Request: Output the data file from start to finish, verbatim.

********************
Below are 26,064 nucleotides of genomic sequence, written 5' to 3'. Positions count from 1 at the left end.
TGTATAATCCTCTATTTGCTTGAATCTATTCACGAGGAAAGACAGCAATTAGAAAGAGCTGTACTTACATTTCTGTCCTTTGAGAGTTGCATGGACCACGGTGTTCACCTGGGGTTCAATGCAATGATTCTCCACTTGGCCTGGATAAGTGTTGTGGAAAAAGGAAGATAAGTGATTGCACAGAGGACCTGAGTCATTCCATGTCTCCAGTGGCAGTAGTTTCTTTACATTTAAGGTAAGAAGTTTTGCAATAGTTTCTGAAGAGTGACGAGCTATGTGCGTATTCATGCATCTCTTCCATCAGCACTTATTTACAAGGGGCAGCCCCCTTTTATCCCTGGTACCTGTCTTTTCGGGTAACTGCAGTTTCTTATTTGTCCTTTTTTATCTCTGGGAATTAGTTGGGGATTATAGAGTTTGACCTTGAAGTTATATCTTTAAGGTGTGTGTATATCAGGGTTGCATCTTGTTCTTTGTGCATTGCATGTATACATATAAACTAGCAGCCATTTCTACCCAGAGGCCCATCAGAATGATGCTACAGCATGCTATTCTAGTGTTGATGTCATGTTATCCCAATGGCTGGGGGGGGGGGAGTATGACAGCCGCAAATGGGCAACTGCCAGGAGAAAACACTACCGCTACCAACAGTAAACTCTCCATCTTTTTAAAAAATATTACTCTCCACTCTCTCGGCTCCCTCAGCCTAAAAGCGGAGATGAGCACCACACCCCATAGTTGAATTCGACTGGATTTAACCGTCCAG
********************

Below are 26,064 nucleotides of genomic sequence, written 5' to 3'. Positions count from 1 at the left end.
TGTATAATCCTCTATTTGCTTGAATCTATTCACGAGGAAAGACAGCAATTAGAAAGAGCTGTACTTACATTTCTGTCCTTTGAGAGTTGCATGGACCACGGTGTTCACCTGGGGTTCAATGCAATGATTCTCCACTTGGCCTGGATAAGTGTTGTGGAAAAAGGAAGATAAGTGATTGCACAGAGGACCTGAGTCATTCCATGTCTCCAGTGGCAGTAGTTTCTTTACATTTAAGGTAAGAAGTTTTGCAATAGTTTCTGAAGAGTGACGAGCTATGTGCGTATTCATGCATCTCTTCCATCAGCACTTATTTACAAGGGGCAGCCCCCTTTTATCCCTGGTACCTGTCTTTTCGGGTAACTGCAGTTTCTTATTTGTCCTTTTTTATCTCTGGGAATTAGTTGGGGATTATAGAGTTTGACCTTGAAGTTATATCTTTAAGGTGTGTGTATATCAGGGTTGCATCTTGTTCTTTGTGCATTGCATGTATACATATAAACTAGCAGCCATTTCTACCCAGAGGCCCATCAGAATGATGCTACAGCATGCTATTCTAGTGTTGATGTCATGTTATCCCAATGGCTGGGGGGGGGGGAGTATGACAGCCGCAAATGGGCAACTGCCAGGAGAAAACACTACCGCTACCAACAGTAAACTCTCCATCTTTTTAAAAAATATTACTCTCCACTCTCTCGGCTCCCTCAGCCTAAAAGCGGAGATGAGCACCACACCCCATAGTTGAATTCGACTGGATTTAACCGTCCAG